Diff Adjustment (Potential Design/Tradeoffs)

I’m not a mathmetician and there are people on here that are infinitly more clever than I am but I’ll give it a go…

Could the difficulty logic be amended to use a flexible number of blocks if block time goes above a certain time?

Target the block time to 2 minutes as today and have the epoch length at 1024.

BUT, if block time is more than >4 minutes the difficulty epoch length changes…

If block time is >4 minutes last 1024 blocks then new difficuty wil be calculated every 720 blocks
If block time is >8 minutes last 720 blocks then difficulty will be calculated every 360 blocks
If block time is >16 minute last 360 blocks then difficulty will be calculated every 160 blocks
And so on…I’m sure there’s even a formula that could be used to make the change even smoother than set times or # of blocks.

IF we get a sudden spike of hashrate the blocktime pain should be a lot less. Of course, it won’t prevent coin hopping, but people will do that regardless.

I’m sure this proposal has some flaws, but i throw my hat into the mix :slight_smile:


it’s + - what i said 3 hours ago lol

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I read yours but I understood that to rerun the difficulty check at the point it’s more than 4 minutes, e.g. cap it at 4 minutes.

I was thinking more a scaled approach which alters the difficulty epoch length based on the block time for the last X (variable) blocks.


Pretty new and dont know many proper mining terms etc here so take it easy on me.
Can the Ergo devs not do something like ScaleHashing?
New word definition, yes i just made it up.
Maybe theres something like this out there already but heres what i was thinking.

Implement an average hash limit increase for all individual miners of say… 500MH per 24 hr period. Could keep track via ip or addresses or accounts or something.
So, for any huge mining operations, they can only add 500MH to the network, would have to wait 24hr until they could add another maximum of 500MH to the network.
So itd be harder or hopefully impossible for any mining op to slap 40 GH or whatever on the network and jump off the same day.

Im crap at explaining, but i hope people understand.
Would something like this be viable and effective in preventing or at the very least extremely reducing the current issue ERG is facing?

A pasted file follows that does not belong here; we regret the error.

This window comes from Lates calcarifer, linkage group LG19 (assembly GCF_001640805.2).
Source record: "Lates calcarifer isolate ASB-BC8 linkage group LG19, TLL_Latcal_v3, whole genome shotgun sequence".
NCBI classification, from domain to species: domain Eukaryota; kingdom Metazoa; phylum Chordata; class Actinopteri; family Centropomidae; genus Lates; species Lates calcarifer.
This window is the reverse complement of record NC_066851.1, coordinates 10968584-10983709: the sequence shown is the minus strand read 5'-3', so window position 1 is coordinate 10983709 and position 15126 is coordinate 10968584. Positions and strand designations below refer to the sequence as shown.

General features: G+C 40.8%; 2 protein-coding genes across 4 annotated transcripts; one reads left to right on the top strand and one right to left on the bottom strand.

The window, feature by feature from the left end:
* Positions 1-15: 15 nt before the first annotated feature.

Does something like this exist?
Would this negatively impact erg supporters in anyways?

I dont know, any constructive criticism is welcome.
Just a random lunch break thought i had.

Keep on Keepin’ on.

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How about making ergo a multi algo blockchain? We have a GPU algo, but why not also have CPUs secure the network?

Big gpu farms wont be able to manipulate.
For times like now, blocks found on cpus will move the epoch forward without impacting gpu mining difficulty.
since the daa is epoch based, it shouldnt matter if blocks are found on gpus or cpus.
DAA wouldnt need to change.
Will give the cpu mining crowd exposure to ergo and all it has to offer.

Crypto jackers can take advantage of the new algo on vps potentially.
Some portion of rewards (half?) would be taken from gpu miners.
Would require a hard fork.

Overall i think pros outweigh the cons but im no expert and i could be dead wrong on this. What does everyone think? Did i miss any pros/cons?

This seems the right direction to me^^


Problem I’ve seen with cpu miners, they tend to flock to one pool & you end up having over 50% hash rate on a single pool.

Hm, this gives me socialist vibes.

Does adjusting difficulty more frequently open us up to malicious network interference?

Mining is unrestricted & permissionless with Ergo on vast majority/possibly all of the Ergo mining pools.

Meaning miners don’t have to create an account for mining pool participation, no KYC requirements, and IP addresses can easily be routed and changed through VPN proxy.

This idea would require pools developer a way to label/authenticate, and track individual miners. I know IP tracking is used to change payout thresholds on many pools, but IP addresses can be easily changed/rerouted (VPN) or camouflaged (Tor), both of which are easily accessible for most people.

Even if such tracking was possible to enforce, it goes against the spirit of PoW mining and Ergo’s ethos, which emphasize individual rights to privacy, with a special emphasis on financial privacy.

And even if you could restrict large changes in hashrate at the individual level (efficiently and without causing much controversy), it wouldn’t do anything to limit changes in hashrate during rare events like the mERGe- where majority of hashrate change comes from groups of miners flocking to or from Ergo.

I also think trying to control hashrate by restricting miners is the wrong way to do it, even if you could. The protocol needs to be able to adjust to external forces, not try to control external forces, which at their core are generally uncontrollable by nature.

You could look into bonded mining for a DAA that is somewhat similar. But instead of limiting hashrate increases by individuals, bonded mining penalizes miners who don’t remain loyal and committed to coin.

Scholarly paper that introduced the concept of bonded mining: [1907.00302] Bonded Mining: Difficulty Adjustment by Miner Commitment

We present Bonded Mining, a proactive DAA that works by collecting hash rate commitments secured by bond from miners. The difficulty is set directly from the commitments and the bond is used to penalize miners who deviate from their commitment.

Would it be worthwhile to consider a L2 with similarities to the Lightning Network before putting a lot of time and effort into a protocol change and a Hardfork?